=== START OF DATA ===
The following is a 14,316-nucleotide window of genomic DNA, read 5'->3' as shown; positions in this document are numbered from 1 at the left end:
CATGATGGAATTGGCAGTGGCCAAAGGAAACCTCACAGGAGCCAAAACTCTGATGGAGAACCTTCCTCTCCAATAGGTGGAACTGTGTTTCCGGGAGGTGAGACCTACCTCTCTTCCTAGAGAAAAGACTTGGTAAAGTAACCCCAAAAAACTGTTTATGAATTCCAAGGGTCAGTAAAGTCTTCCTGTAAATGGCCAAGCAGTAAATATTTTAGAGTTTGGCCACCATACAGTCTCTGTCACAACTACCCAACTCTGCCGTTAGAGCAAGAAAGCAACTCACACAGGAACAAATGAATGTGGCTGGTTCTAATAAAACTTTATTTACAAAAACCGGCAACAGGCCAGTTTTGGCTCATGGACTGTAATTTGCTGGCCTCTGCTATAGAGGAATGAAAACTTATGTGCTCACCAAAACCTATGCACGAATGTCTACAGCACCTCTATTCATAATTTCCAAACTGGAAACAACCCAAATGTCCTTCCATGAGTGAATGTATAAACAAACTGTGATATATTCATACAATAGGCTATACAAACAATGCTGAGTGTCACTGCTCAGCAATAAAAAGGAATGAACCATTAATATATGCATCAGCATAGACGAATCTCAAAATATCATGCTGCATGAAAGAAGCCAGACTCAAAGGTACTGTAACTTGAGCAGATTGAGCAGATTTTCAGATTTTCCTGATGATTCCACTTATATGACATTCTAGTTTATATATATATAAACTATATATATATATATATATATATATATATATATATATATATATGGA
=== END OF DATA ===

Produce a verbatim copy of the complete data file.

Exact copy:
The following is a 14,316-nucleotide window of genomic DNA, read 5'->3' as shown; positions in this document are numbered from 1 at the left end:
CATGATGGAATTGGCAGTGGCCAAAGGAAACCTCACAGGAGCCAAAACTCTGATGGAGAACCTTCCTCTCCAATAGGTGGAACTGTGTTTCCGGGAGGTGAGACCTACCTCTCTTCCTAGAGAAAAGACTTGGTAAAGTAACCCCAAAAAACTGTTTATGAATTCCAAGGGTCAGTAAAGTCTTCCTGTAAATGGCCAAGCAGTAAATATTTTAGAGTTTGGCCACCATACAGTCTCTGTCACAACTACCCAACTCTGCCGTTAGAGCAAGAAAGCAACTCACACAGGAACAAATGAATGTGGCTGGTTCTAATAAAACTTTATTTACAAAAACCGGCAACAGGCCAGTTTTGGCTCATGGACTGTAATTTGCTGGCCTCTGCTATAGAGGAATGAAAACTTATGTGCTCACCAAAACCTATGCACGAATGTCTACAGCACCTCTATTCATAATTTCCAAACTGGAAACAACCCAAATGTCCTTCCATGAGTGAATGTATAAACAAACTGTGATATATTCATACAATAGGCTATACAAACAATGCTGAGTGTCACTGCTCAGCAATAAAAAGGAATGAACCATTAATATATGCATCAGCATAGACGAATCTCAAAATATCATGCTGCATGAAAGAAGCCAGACTCAAAGGTACTGTAACTTGAGCAGATTGAGCAGATTTTCAGATTTTCCTGATGATTCCACTTATATGACATTCTAGTTTATATATATATAAACTATATATATATATATATATATATATATATATATATATATATATGGA